Here's the difference between Johnston and Palin. Levi's not running for public office, power-hungry nor pretending to be something he's not. What you see (or will see, in a future Playgirl issue) seems closer to what he is, than the "Sarah Palin" fabrication that his son's grandmother and her handlers have concocted.
In Johnston's account of what happened in the run-up to the presidential election, Palin treated him like modelling clay – taking this rugged teenager and smoothing him out to fit the image of the perfect, loyal family man that she wanted presented to the news channels. Even before she was chosen as McCain's running mate, she was pressuring him and Bristol to marry, he says. "Oh yeah, that's what Sarah and Todd [her husband] wanted. She just kept mentioning that we should, she was all in a hurry, so I was 'Alright, I'll do it!'"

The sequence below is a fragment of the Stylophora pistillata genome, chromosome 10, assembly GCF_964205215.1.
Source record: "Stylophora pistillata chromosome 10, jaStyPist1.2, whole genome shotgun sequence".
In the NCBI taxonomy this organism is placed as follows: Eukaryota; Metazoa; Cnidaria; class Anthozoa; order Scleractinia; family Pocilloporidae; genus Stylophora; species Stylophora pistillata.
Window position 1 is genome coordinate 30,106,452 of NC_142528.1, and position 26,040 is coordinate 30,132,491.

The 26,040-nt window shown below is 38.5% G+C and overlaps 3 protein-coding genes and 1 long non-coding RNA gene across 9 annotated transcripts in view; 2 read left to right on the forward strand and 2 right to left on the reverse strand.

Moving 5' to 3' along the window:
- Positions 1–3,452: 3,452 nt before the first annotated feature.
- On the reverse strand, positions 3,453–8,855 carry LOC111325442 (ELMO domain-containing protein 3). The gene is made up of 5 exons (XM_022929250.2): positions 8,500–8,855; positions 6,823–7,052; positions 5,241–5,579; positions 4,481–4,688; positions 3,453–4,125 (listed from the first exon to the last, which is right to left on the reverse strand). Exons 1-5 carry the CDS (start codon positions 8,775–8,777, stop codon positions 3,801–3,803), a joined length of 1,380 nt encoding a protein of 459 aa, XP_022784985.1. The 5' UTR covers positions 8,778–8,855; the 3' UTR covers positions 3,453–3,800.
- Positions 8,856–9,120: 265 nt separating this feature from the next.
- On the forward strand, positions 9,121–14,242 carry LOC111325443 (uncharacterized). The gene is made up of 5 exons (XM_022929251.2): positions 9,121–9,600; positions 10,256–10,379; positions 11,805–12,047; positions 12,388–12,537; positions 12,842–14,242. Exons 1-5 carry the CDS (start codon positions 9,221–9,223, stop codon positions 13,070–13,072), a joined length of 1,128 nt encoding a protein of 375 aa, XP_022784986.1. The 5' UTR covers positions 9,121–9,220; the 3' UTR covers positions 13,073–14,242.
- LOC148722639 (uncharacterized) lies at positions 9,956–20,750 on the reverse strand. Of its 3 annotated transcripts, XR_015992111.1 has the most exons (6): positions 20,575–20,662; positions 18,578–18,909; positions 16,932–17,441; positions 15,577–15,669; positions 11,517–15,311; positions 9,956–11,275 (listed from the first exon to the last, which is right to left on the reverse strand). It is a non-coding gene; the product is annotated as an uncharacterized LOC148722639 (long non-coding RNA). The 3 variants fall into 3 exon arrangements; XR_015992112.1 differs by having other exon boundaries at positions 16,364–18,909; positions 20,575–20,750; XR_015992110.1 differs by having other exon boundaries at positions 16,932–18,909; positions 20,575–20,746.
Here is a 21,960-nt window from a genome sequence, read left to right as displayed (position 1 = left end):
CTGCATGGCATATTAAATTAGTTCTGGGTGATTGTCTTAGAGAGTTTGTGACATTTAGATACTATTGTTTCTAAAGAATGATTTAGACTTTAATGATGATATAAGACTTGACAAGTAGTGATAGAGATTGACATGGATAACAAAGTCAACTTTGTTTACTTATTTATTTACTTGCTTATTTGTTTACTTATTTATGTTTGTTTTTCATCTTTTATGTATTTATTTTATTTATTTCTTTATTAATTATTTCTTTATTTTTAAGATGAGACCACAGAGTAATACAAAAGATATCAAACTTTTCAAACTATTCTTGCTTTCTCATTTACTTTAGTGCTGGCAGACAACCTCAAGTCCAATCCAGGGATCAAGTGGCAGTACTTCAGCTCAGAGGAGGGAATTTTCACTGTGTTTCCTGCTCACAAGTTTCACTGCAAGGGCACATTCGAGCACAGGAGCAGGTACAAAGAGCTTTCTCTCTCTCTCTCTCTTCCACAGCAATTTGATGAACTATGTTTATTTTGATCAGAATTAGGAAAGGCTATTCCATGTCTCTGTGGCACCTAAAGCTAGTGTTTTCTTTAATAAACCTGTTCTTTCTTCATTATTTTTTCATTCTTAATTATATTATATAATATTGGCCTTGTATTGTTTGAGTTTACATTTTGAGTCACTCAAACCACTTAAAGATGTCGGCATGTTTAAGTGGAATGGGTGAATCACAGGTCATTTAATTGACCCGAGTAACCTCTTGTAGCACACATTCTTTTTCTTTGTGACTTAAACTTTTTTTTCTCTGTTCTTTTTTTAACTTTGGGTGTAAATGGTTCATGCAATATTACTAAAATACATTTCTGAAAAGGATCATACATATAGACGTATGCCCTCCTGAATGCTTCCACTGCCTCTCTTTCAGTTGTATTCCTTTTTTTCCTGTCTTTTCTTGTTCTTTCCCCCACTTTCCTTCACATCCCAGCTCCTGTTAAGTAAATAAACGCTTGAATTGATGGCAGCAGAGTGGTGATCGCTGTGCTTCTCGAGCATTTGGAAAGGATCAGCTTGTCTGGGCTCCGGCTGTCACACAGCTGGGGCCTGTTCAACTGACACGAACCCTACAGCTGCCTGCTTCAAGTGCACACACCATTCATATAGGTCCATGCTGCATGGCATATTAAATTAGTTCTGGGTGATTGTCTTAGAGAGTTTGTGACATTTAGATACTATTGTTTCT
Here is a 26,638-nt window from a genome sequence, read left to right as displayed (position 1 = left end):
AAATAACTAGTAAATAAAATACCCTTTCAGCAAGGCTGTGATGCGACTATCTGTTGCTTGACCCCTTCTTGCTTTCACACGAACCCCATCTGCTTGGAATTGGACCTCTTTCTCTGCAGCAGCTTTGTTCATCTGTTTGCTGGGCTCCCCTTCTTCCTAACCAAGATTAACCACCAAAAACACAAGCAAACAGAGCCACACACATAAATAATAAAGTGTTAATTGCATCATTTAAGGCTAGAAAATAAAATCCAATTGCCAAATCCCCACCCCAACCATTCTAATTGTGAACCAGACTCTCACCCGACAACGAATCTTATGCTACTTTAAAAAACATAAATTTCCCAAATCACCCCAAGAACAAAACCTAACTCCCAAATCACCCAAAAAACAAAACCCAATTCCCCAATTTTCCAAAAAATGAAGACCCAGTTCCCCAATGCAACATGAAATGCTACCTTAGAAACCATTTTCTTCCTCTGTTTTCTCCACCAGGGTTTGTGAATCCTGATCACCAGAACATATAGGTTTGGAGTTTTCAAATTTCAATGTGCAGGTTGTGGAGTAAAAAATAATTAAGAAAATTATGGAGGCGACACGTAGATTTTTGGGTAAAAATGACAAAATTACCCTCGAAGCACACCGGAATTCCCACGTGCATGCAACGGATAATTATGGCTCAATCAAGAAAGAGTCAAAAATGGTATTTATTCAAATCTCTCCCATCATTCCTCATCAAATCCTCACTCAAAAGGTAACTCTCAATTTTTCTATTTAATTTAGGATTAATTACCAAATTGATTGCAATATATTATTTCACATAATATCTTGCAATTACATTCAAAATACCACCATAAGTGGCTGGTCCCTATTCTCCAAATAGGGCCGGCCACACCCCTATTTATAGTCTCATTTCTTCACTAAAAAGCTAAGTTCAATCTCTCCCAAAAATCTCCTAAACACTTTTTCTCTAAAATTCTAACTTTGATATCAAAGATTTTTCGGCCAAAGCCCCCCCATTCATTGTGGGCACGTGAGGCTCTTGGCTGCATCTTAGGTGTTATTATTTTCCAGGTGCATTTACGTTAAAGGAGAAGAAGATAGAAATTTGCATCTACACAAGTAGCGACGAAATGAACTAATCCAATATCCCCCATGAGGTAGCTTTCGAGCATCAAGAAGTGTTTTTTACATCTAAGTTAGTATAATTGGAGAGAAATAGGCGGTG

Johnston claims she even offered to adopt Tripp. He says he and Bristol were appalled by the suggestion, which Palin made over the phone while he was at a tattoo parlour, though Palin has strongly denied this.
After the election any positive feelings between Johnston and the Palin family vanished, though he still wears Bristol's name in a floral tattoo on his ring finger, having not got round to having it removed. Sarah Palin's attitude, he says, changed overnight after she lost the race. "Suddenly it was 'Maybe you ought to think again about marriage, wait, maybe do it next year.' So at that point I had to think that she had just wanted us to marry to make herself look better in the campaign, to
boost things up."
Sunday, 1 November 2009
DJ! has blogged before about Levi Johnston - most recently here. And. Also here. But this interview with The Guardian's Ed Pilkingston, writing from Anchorage, offers a weight of credibility that surpasses most of the puff pieces, including the titillating gossip Vanity Fair published. This is Johnston's version of how things unfolded: